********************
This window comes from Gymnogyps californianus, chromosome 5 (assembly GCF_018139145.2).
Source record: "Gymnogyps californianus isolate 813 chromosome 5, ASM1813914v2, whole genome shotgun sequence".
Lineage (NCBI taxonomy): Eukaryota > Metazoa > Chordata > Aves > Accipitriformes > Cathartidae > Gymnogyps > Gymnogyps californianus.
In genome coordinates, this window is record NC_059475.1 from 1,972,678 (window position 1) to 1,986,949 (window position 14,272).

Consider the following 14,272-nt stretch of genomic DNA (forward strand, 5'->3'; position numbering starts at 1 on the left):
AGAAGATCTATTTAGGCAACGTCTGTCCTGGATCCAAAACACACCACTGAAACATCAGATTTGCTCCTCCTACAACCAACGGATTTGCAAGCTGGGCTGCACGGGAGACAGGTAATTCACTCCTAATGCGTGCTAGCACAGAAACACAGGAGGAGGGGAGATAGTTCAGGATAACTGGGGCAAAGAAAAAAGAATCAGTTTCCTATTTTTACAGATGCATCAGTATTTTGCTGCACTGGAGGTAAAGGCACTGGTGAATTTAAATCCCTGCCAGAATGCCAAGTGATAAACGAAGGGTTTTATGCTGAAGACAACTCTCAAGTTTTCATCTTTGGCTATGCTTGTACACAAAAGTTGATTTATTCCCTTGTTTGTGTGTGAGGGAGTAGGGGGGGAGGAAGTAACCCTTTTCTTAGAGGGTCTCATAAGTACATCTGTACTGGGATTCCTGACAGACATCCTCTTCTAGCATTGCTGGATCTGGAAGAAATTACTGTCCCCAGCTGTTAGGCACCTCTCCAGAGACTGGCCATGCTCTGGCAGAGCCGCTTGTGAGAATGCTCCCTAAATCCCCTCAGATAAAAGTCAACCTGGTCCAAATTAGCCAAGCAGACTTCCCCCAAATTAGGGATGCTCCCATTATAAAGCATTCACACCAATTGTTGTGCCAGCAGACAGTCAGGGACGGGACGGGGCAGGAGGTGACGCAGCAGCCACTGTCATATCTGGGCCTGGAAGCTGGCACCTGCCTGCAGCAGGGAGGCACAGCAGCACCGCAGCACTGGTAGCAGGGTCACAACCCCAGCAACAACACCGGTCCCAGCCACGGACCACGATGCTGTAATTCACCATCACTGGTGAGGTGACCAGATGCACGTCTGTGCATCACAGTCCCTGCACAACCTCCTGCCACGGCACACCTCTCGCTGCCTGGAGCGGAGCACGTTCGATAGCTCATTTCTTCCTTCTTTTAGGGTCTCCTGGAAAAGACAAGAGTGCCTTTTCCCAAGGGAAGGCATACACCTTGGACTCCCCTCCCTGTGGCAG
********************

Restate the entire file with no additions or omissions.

This window comes from Gymnogyps californianus, chromosome 5 (assembly GCF_018139145.2).
Source record: "Gymnogyps californianus isolate 813 chromosome 5, ASM1813914v2, whole genome shotgun sequence".
Lineage (NCBI taxonomy): Eukaryota > Metazoa > Chordata > Aves > Accipitriformes > Cathartidae > Gymnogyps > Gymnogyps californianus.
In genome coordinates, this window is record NC_059475.1 from 1,972,678 (window position 1) to 1,986,949 (window position 14,272).

Consider the following 14,272-nt stretch of genomic DNA (forward strand, 5'->3'; position numbering starts at 1 on the left):
AGAAGATCTATTTAGGCAACGTCTGTCCTGGATCCAAAACACACCACTGAAACATCAGATTTGCTCCTCCTACAACCAACGGATTTGCAAGCTGGGCTGCACGGGAGACAGGTAATTCACTCCTAATGCGTGCTAGCACAGAAACACAGGAGGAGGGGAGATAGTTCAGGATAACTGGGGCAAAGAAAAAAGAATCAGTTTCCTATTTTTACAGATGCATCAGTATTTTGCTGCACTGGAGGTAAAGGCACTGGTGAATTTAAATCCCTGCCAGAATGCCAAGTGATAAACGAAGGGTTTTATGCTGAAGACAACTCTCAAGTTTTCATCTTTGGCTATGCTTGTACACAAAAGTTGATTTATTCCCTTGTTTGTGTGTGAGGGAGTAGGGGGGGAGGAAGTAACCCTTTTCTTAGAGGGTCTCATAAGTACATCTGTACTGGGATTCCTGACAGACATCCTCTTCTAGCATTGCTGGATCTGGAAGAAATTACTGTCCCCAGCTGTTAGGCACCTCTCCAGAGACTGGCCATGCTCTGGCAGAGCCGCTTGTGAGAATGCTCCCTAAATCCCCTCAGATAAAAGTCAACCTGGTCCAAATTAGCCAAGCAGACTTCCCCCAAATTAGGGATGCTCCCATTATAAAGCATTCACACCAATTGTTGTGCCAGCAGACAGTCAGGGACGGGACGGGGCAGGAGGTGACGCAGCAGCCACTGTCATATCTGGGCCTGGAAGCTGGCACCTGCCTGCAGCAGGGAGGCACAGCAGCACCGCAGCACTGGTAGCAGGGTCACAACCCCAGCAACAACACCGGTCCCAGCCACGGACCACGATGCTGTAATTCACCATCACTGGTGAGGTGACCAGATGCACGTCTGTGCATCACAGTCCCTGCACAACCTCCTGCCACGGCACACCTCTCGCTGCCTGGAGCGGAGCACGTTCGATAGCTCATTTCTTCCTTCTTTTAGGGTCTCCTGGAAAAGACAAGAGTGCCTTTTCCCAAGGGAAGGCATACACCTTGGACTCCCCTCCCTGTGGCAG